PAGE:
The front and rear ends are cupped. The corners at the bottom (on one side) have slightly pulled away. If I clamp the box on all four corners and close them up, I can't square the box. I opted for a square box and gaps on the half pins. I glued it up and set it aside to cook.

piece of 1/4" MDF
it's for french fitting the 71
99.9% done
I had a fun adventure sawing this out with the Knew Concept coping saw. I felt like I had no thumbs trying to put the blade back in the saw. I would get one end in and it would fall out while I was doing the opposite one. Then I didn't get the right tension on it and I bowed the blade sawing this out. And my sawing was not very close to line neither. It's a good good thing that this rasp will hog off a lot of material. Rasping this to the line didn't take more than 5-6 minutes.

I had to rasp a couple of tight spots before the 71 dropped into place.

made it a strong 16th shorter both ways
spray painting it black
This will cover all the pencil marks plus it will look pretty good against the shiny metal of the 72.

dry fit of one of the orphan boxes
I don't remember why I made these two boxes. I think it was to practice doing hinges but it is getting a plywood bottom and no lid or cover. That is subject to change.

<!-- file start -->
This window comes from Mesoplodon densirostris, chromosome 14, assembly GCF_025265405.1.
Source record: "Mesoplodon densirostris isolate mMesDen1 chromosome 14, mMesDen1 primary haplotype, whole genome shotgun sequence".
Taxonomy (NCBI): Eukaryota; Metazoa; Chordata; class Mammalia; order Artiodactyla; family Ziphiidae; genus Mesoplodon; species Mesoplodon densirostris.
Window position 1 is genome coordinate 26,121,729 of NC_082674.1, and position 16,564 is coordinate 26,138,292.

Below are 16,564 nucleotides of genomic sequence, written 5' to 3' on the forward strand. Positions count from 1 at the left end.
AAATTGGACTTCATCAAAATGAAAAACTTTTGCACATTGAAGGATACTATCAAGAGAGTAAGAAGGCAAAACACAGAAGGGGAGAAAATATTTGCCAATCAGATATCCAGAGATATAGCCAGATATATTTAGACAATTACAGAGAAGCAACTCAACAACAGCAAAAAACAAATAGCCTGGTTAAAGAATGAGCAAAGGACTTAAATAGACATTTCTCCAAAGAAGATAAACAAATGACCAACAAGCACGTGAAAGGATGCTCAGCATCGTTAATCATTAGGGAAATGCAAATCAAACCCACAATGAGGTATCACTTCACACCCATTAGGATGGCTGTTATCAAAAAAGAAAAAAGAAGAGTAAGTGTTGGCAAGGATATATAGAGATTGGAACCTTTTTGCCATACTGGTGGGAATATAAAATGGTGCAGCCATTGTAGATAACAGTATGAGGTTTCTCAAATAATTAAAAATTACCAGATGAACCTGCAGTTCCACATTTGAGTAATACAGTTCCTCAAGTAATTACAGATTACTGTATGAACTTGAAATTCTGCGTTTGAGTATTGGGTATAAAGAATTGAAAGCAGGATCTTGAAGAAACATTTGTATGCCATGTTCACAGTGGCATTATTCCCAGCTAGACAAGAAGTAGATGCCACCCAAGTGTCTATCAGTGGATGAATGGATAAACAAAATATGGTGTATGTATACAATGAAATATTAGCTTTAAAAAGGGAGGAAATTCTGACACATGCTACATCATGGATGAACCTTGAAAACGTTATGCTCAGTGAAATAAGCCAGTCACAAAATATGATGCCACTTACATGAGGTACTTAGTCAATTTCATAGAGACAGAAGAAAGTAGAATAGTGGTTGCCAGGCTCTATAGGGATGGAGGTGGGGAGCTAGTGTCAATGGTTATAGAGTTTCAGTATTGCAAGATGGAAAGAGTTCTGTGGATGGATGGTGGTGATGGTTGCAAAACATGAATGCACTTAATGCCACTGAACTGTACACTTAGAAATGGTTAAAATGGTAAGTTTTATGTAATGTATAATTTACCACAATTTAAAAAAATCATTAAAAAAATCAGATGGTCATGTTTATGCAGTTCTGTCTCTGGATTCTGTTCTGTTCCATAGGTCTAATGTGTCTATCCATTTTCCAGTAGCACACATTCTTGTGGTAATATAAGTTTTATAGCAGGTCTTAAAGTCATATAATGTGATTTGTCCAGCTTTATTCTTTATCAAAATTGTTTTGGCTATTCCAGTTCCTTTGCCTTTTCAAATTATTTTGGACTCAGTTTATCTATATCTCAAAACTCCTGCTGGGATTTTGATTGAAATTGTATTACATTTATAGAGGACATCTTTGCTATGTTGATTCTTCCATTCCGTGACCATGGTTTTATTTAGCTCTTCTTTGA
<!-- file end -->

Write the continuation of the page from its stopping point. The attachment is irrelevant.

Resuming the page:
sneak preview
I have a few more coats to put on but I couldn't wait to see how it looks.

the lid
I do not like making lids out of two boards. This however, is an exception to that rule. A book matched lid is a suitable alternative to a solid one board lid. I glued this with hide glue and set it aside until tomorrow.

glue set up - cleaned up the box
one of the cupped gaps
I thought I only had two of these to fill but I ended up finding 3 more.

can you see them?
I plugged four through groove holes on this end. I am looking at it now and I can't see them. I used a pine scrap from the same board as the box for the plugs.

I need some doo-dads for the 71
I got a few ideas for the depth rod/shoe and the fence that are pretty much set in stone. The spear point iron is still simmering on the back burner. I found a proper screw and washer for the fence from NH plane parts. I should have it by friday. Finding a doo-dad for that will take some head scratching.

last coat of shellac
Missed my monday completion date with the plow plane box. Tomorrow I will look at this and see if it will get one last coat of shellac or not.

Had a short day in the shop even though it was a day off for me. I went out to lunch with my friend Billy who retired in Dec. It was good to see him again and to chew the fat. When we worked together we went to lunch every friday for over four years. Nine months later, I still miss him on fridays.

accidental woodworker

trivia corner
This federal building took only 16 months to complete and opened in 1943. Which building is it?
answer - the Pentagon

Blemished Books & Tools: Why We Don’t Sell Them on the Website